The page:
CMT has been keeping under wraps President Barack Obama’s appearance on tonight’s (5/12) “Music Builds: CMT Disaster Relief Concert” special to aid tornado and flood victims. But the country music network’s president Brian Philips tells us, “The President was gracious and eloquent and impassioned in his plea for help for this region. He immediately recognized he needed to be on this show. That gave us a morale boost.”
The special, from Nashville, is so jam-packed with stars that by Tuesday, Philips says, the executive producer was texting him to say “‘Please don’t promise anybody else they can be on the show. We are over-booked.”
That outpouring of concern and support is a far cry from last month, when tornadoes killed some 300 people in six states including hardest-hit Alabama, where entire towns were leveled. “People throughout this vast swath of America were witnessing devastation beyond their imaginations, yet they weren’t getting help. They were watching news channels and unbelievably not seeing what they expected to see about their home towns. They weren’t sensing that they were the topic of news coverage. Unfortunately, for the most part, they weren’t,” Philips recounts.
Emails poured in to CMT asking for help, with “viewers coming to the logical conclusion, ‘Let’s get someone at CMT to get the cameras on this.’ It’s a first and it is a fact,” he says. “It was an eye-opener.”
Philips says that there has been a lot of conversation amongst those involved in “Music Builds” about these unique circumstances, about “how it felt seeing the royal wedding being played for the fifth time, knowing the extent of the damage and the lost lives just to the south of us. Nature pays no attention to the news cycle,” he adds. “Nature doesn’t care that there’s a royal wedding, or that the U.S. has mounted a spectacular surgical strike and taken out Bin Laden.”
Hank Williams, Jr., was among the many who tuned in to the news, “took a look at the very minimal TV coverage coming in from Alabama, and was dumbstruck,” says Philips. The singer “got really fired up about this, and has been one of the busiest people, getting it going. He’s an amazing character, a great addition to anything CMT does, he brings such color and enthusiasm and credibility, as well as brilliant music.”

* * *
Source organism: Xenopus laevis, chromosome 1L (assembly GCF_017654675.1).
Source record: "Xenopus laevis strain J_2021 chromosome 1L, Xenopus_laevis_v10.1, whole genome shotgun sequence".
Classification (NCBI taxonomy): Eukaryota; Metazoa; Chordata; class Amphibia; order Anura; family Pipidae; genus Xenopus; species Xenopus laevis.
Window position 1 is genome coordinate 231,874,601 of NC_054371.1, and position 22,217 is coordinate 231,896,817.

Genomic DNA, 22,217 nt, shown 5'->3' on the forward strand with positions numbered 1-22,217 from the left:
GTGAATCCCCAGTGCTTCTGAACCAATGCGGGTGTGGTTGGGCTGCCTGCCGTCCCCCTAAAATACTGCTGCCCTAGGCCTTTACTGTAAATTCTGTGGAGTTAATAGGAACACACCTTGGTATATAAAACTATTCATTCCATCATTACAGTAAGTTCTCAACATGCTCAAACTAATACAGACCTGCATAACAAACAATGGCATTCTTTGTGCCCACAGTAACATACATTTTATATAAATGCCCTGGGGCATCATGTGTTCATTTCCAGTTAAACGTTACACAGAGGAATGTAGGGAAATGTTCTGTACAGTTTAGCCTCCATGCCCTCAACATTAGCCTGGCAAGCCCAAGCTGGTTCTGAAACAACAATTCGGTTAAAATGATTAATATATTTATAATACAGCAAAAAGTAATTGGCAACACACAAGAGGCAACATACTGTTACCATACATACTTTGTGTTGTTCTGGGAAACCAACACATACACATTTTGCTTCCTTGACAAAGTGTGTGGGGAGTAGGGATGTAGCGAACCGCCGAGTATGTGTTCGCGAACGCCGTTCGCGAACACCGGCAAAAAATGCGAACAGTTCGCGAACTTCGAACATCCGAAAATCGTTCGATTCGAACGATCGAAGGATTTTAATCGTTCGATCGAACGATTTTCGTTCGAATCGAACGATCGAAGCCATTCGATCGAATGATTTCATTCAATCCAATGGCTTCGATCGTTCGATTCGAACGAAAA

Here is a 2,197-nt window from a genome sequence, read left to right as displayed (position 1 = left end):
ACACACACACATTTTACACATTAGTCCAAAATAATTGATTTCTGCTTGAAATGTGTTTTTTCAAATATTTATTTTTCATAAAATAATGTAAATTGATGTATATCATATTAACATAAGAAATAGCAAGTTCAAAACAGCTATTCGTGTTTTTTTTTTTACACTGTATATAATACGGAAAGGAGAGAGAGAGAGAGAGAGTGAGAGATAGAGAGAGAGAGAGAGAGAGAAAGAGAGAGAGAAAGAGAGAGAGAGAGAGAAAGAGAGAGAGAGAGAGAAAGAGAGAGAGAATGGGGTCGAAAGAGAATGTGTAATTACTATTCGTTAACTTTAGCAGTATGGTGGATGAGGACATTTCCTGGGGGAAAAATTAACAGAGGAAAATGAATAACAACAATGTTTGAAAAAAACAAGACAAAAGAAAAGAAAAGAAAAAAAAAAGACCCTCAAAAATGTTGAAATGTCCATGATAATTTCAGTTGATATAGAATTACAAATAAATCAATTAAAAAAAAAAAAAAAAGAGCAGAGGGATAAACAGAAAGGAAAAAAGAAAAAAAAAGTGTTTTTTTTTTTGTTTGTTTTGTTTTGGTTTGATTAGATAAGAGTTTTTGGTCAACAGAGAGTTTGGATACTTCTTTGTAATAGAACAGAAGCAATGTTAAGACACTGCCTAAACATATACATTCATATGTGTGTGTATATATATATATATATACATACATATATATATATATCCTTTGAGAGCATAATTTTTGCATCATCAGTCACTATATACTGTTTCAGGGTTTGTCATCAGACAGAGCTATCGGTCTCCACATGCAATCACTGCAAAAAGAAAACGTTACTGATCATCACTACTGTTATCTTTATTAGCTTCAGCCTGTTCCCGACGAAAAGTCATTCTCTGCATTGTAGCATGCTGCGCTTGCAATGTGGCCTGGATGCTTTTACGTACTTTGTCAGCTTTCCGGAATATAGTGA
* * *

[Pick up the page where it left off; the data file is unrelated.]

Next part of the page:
Country music elite the likes of Lady Antebellum, Keith Urban, Tim McGraw, Sara Evans, Alan Jackson, Alabama and Ronnie Dunn have been quick to commit to the special. “It’s just a reflexive reaction with our stars to help at times like this. It’s the easiest call you’ll ever make,” says Philips. “They’ve all had to change around their schedules. It’s the start of tour season, busy for everyone.”
Show forces are getting help from Hollywood and New York as well, he says. “I think you’ll be very surprised at the level of people who gave us special footage for this affair.”
He acknowledges, “Certainly CMT can’t take full credit for it. We’re part of the MTV Networks Music Group — that’s done the Katrina benefits, Hope for Haiti. And we did the Jimmy Buffet Gulf Shores concert. People often look to us to bring artists together and stage these sort of events in a timely manner.” Crews have been shooting B-roll packages this week in tornado and flood-ravaged areas.
With The CMT Music Awards coming up June 8, Philips says there is some overlap with production and crew people “who are doing both things. They’ll have to be taken out in straight jackets before this is over. They’re getting no sleep,” he says. Still, “There’s nothing like the energy of things like this when they’re produced in the heat of the moment. You’re running on adrenaline, and it’s magic when people say, ‘Guess who’s coming?’ ‘Guess who’s given us a great piece?’ and you realize you can make a difference and use the channel for good.”
Proceeds from the event are going to the American Red Cross.